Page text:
Voltage and current data loggers can be combined with external sensors to measure less common properties. For example, sensors are available to measure conditions like fluid level, flowrate, pH, or dissolved oxygen, typically generating industry standard signals (1-5 V or 4-20 mA), that can be used as the data input for this type of logger.

Loggers set up to measure higher voltage and current ranges can be used in manufacturing and HVAC applications, for example to monitor the equipment health and power consumption.

How long do data loggers last? Do they ever need to be replaced?

Most data loggers themselves are not consumable, but contain parts that should be replaced or calibrated on a regular basis.

Calibration is needed when sensors are first installed, and periodically to correct sensors that drift or become contaminated over time. Sensor recalibration is an important aspect of ongoing data logger maintenance and should be included in the overall quality management system for facility and process monitoring. To simplify calibration and minimize downtime, data loggers can be designed with easily replaceable sensors so that calibrated sensors can be quickly swapped in.

Most modern data loggers are powered through building AC, auxiliary DC, or power over ethernet (PoE), with rechargeable battery backup. In locations where this is not possible, loggers can also be battery powered, with replacement intervals in the range of months to 1-2 years.

A notable exception to this are compact, simple temperature monitors that are meant to travel along with shipments of sensitive materials. These monitors are made to be inexpensive and simple, often with non-replaceable batteries. These are useful in cases where temperature monitoring is needed during shipping, but returning the monitor to the supplier is not feasible.


How do data loggers store my data? How do I retrieve it?

There are different approaches for this, and the right choice will depend on your application. For cases where real-time access to data isn’t needed, data can be stored in the logger, for later retrieval via USB. Local storage is inherently limited, so an important specification for this type of logger is the number of data points that can be stored.

These loggers typically have user-defined data sampling intervals, and the total amount of time the logger can run without retrieving data is determined by both factors. For example, a data logger with a capacity for 100,000 readings set to collect 1 reading per minute can run for 100,000 minutes, or about 70 days, before exceeding its storage capacity. The data sampling interval can also affect battery life.

A second option is to transmit data wirelessly from the logger via bluetooth or NFC (near-field communication). This can be useful in applications like shipping containers, where real time access to data is needed, but the logger cannot be easily accessed.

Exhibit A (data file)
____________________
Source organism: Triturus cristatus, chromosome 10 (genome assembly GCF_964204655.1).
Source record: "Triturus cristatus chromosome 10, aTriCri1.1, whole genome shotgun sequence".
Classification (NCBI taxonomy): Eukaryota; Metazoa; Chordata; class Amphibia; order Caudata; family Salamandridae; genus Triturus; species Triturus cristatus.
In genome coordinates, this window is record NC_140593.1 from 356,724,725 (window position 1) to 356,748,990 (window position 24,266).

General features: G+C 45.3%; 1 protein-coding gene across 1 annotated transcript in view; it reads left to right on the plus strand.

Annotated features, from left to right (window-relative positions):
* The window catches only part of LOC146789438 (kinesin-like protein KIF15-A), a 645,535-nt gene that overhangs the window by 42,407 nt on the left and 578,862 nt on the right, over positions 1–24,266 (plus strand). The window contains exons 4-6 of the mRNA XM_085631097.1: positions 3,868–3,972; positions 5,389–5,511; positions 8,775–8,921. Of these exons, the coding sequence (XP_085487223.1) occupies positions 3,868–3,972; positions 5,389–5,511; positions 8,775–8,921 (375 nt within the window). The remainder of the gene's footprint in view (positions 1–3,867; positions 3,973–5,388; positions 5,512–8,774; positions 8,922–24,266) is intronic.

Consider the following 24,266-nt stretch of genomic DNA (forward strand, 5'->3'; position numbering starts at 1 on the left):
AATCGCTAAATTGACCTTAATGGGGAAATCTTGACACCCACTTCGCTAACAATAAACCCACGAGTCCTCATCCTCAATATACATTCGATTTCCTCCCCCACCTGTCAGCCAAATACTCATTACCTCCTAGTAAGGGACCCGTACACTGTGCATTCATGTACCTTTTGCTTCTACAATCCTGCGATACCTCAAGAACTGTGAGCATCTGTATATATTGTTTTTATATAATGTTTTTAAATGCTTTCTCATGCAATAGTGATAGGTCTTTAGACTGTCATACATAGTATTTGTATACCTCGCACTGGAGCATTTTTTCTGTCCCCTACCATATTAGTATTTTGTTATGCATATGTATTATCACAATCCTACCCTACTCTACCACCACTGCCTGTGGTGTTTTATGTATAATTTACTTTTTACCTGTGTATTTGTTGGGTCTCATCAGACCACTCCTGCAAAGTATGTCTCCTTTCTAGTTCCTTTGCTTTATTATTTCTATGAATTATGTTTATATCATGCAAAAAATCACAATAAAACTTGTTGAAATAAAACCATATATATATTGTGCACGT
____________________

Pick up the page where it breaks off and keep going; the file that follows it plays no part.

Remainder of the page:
However, the state of the art in this area are data loggers that upload monitoring data continuously to a cloud-based software tool. This makes it possible to monitor and react to environmental monitoring data in real time. This approach is particularly powerful when you have a distributed network of many sensors, and is well suited for businesses that plan to scale up in the future. These loggers transmit data to a central location via WiFi or ethernet, and usually have a data backup within the unit in case connectivity is lost.

How do data loggers alert me if there is a problem?

Here again, there are different levels of sophistication depending on the application. The simplest data loggers can trigger audible and visual alerts, so that on-site staff can respond to issues.

Using a data logger that can remotely transmit data also allows the use of customized alarms. For example, advanced data loggers can be set up to send an SMS text, phone call, or email when a problem is detected. These messages can include a description of the problem, so that response staff are prepared when they arrive.

Historical data can be used to set the optimal alarm triggers, to ensure fast response by the right personnel, escalation when needed, and avoid alarm fatigue caused by excessive false or nuisance alarms.


Data loggers are an important part of a comprehensive environmental monitoring and quality management system. They are used across a wide variety of industries, including some where environmental conditions are important for ensuring consumer health and safety.

There are a number of different features of modern data loggers, including the variable they measure, the way they are powered, store, and transmit data, and how they alert users of a problem.

For assistance on selecting and using data loggers, contact the experts at Dickson.